The new CBA and the law of unintended consequences
Last year, in their haste to ensure that the 2011 NFL season would kick off on time, the league and the NFL Players Association pushed through a new Collective Bargaining Agreement (CBA). Awash in a haze of jubilation over the prospect of a full 10 years of labor peace — and their excitement over the long-awaited rookie wage scale — few fans or analysts stopped to question whether this deal would be good for the long-term health of the league.
The new CBA was engineered to address some of the most glaring problems the league had encountered. Most notably, pay for early 1st-round picks had risen to unsustainable heights. Rookies like Detroit Lions quarterback Matthew Stafford were the highest-paid players in the league before they had played a single down. This was leading to situations in which players were holding out for the best possible compensation packages, with the result that top prospects were missing OTAs and even training camp.
Under the provisions of the rookie wage scale, salaries of incoming draft picks are pre-slotted, eliminating almost all need for negotiation between agents and teams. No longer will general managers be paralyzed with indecision, waiting for other teams to make the first move so they have a reference point for their own deals. No more do teams get bogged down in discussions that drag on interminably. As a result, the 2012 draft class has been signed at a record pace. All 1st-round picks should be present for OTAs and training camp this year.
This is good for the league, the players, and the fans.
As with most things human, however, the law of unintended consequences tends to rear its ugly head, and I fear it will be no different with the new CBA. The rookie wage scale has solved one problem at the expense of possibly creating another.
It is common knowledge that players make most of their money not in their rookie deals but in their second and third contracts. While the rookie wage scale has reduced the risk teams assume in the first round, in reality, they have simply kicked the problem down the road. The teams will obtain young talent at below market price, but when the time comes to sign these players to their second contracts, there will be some very tough decisions to be made.
This problem will be compounded by the so-called “90-percent rule,” which forbids teams to spend less than 90 percent of the salary cap allotment every season. The rule was implemented to address the problem of certain teams scrimping season after season — undercutting the salary cap by up to $30 million or $40 million. Unfortunately, the league may simply have succeeded in swatting at a fly with a jackhammer.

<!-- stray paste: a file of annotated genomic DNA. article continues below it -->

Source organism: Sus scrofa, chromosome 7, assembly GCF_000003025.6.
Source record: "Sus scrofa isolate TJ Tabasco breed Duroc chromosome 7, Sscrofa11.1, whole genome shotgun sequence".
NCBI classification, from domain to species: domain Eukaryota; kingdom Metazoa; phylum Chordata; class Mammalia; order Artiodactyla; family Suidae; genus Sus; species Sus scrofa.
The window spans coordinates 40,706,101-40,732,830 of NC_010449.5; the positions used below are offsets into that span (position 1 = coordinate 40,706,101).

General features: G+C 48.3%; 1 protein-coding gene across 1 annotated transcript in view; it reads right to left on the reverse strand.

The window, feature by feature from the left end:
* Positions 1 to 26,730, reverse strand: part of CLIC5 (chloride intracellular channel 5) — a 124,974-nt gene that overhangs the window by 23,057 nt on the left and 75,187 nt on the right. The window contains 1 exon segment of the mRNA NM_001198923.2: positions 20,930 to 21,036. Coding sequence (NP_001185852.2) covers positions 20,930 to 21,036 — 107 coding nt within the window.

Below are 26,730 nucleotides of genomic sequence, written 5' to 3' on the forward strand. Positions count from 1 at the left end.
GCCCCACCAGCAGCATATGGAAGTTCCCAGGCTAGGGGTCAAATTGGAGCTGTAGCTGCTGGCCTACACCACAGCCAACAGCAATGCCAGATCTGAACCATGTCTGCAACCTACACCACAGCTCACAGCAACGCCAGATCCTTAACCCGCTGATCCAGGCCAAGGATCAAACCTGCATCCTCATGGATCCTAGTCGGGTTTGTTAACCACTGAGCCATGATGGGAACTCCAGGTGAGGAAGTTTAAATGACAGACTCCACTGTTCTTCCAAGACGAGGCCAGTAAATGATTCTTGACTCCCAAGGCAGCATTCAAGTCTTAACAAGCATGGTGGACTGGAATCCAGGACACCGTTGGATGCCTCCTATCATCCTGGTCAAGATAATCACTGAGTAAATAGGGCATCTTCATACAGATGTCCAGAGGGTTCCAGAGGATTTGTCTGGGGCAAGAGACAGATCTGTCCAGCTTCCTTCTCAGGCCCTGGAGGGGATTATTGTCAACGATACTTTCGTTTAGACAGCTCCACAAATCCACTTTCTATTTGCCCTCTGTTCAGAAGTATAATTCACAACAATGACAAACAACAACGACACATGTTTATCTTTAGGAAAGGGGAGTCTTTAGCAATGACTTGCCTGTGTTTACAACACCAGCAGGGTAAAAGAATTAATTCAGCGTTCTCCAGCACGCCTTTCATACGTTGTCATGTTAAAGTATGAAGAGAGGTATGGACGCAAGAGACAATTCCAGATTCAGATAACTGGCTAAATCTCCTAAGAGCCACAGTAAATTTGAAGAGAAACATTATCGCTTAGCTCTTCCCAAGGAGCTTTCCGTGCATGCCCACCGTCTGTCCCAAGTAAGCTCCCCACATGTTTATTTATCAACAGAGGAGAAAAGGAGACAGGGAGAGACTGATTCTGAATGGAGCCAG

Sure, everyone agrees that it is bad for the product on the field when teams are cheap year after year. On the other hand, what about those times when teams are not trying to be stingy but rather are trying to prepare themselves for the future? After all, it’s in their second and third contracts, not their rookie deals, that players make the most money. There are situations in which a team might make a legitimate strategic decision to stay below the cap for a season or two.
For example, a team like the Minnesota Vikings might find itself in rebuilding mode and want to stockpile cash so they can re-sign a crop of promising young players. What if they draft a quarterback as a developmental prospect in the 2nd or 3rd round, only to find that by the end of his deal (which probably cost less than $1 million a season), he has blossomed into a true franchise quarterback? With a salary cap of roughly $125 million, the 90-percent rule mandates that teams spend $112.5 million every year, leaving a window of only $12.5 million with which to manage payroll fluctuations. The annual salary for a franchise quarterback could easily exceed that $12.5 million mark all by itself. Will the team now be forced to cut him?
It is easy to see how the 90-percent rule could conceivably make it it disadvantageous for teams to practice a draft-and-develop philosophy.
Ultimately, the NFL and NFLPA gave the fans what they wanted in 2011 — a full season of professional football. However, I think in their rush to hammer out a deal, they glossed over some of the potential negative ramifications of the new CBA. The full effect of these unintended consequences won’t be felt for a few seasons, but I fear we will have to live with them for nine more seasons until the current CBA expires.
I hope I am wrong.
Any questions or comments, please email me at [email protected].